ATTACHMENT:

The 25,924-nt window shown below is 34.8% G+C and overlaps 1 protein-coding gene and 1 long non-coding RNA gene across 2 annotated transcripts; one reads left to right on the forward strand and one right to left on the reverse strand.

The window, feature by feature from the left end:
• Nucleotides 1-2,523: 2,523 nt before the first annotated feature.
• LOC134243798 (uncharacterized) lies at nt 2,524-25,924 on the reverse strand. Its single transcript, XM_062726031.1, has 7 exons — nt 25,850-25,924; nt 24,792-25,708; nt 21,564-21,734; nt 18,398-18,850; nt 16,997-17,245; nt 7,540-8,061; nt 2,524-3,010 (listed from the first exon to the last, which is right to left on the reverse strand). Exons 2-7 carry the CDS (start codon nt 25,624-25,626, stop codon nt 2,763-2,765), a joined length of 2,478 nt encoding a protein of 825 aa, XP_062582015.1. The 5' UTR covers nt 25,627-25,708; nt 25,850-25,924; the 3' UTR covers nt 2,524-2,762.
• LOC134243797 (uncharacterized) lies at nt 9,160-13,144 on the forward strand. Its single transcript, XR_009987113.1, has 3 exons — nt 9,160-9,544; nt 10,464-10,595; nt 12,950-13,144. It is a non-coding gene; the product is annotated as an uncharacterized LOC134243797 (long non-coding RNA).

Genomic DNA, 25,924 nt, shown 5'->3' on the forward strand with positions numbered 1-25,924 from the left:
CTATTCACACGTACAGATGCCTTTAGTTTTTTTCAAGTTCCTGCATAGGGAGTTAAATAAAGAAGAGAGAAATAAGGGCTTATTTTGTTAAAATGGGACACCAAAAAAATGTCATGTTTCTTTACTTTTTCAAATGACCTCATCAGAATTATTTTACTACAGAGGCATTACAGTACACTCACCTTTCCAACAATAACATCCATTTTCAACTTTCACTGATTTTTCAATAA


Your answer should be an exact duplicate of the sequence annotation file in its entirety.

The 25,924-nt window shown below is 34.8% G+C and overlaps 1 protein-coding gene and 1 long non-coding RNA gene across 2 annotated transcripts; one reads left to right on the forward strand and one right to left on the reverse strand.

The window, feature by feature from the left end:
• Nucleotides 1-2,523: 2,523 nt before the first annotated feature.
• LOC134243798 (uncharacterized) lies at nt 2,524-25,924 on the reverse strand. Its single transcript, XM_062726031.1, has 7 exons — nt 25,850-25,924; nt 24,792-25,708; nt 21,564-21,734; nt 18,398-18,850; nt 16,997-17,245; nt 7,540-8,061; nt 2,524-3,010 (listed from the first exon to the last, which is right to left on the reverse strand). Exons 2-7 carry the CDS (start codon nt 25,624-25,626, stop codon nt 2,763-2,765), a joined length of 2,478 nt encoding a protein of 825 aa, XP_062582015.1. The 5' UTR covers nt 25,627-25,708; nt 25,850-25,924; the 3' UTR covers nt 2,524-2,762.
• LOC134243797 (uncharacterized) lies at nt 9,160-13,144 on the forward strand. Its single transcript, XR_009987113.1, has 3 exons — nt 9,160-9,544; nt 10,464-10,595; nt 12,950-13,144. It is a non-coding gene; the product is annotated as an uncharacterized LOC134243797 (long non-coding RNA).

Genomic DNA, 25,924 nt, shown 5'->3' on the forward strand with positions numbered 1-25,924 from the left:
CTATTCACACGTACAGATGCCTTTAGTTTTTTTCAAGTTCCTGCATAGGGAGTTAAATAAAGAAGAGAGAAATAAGGGCTTATTTTGTTAAAATGGGACACCAAAAAAATGTCATGTTTCTTTACTTTTTCAAATGACCTCATCAGAATTATTTTACTACAGAGGCATTACAGTACACTCACCTTTCCAACAATAACATCCATTTTCAACTTTCACTGATTTTTCAATAA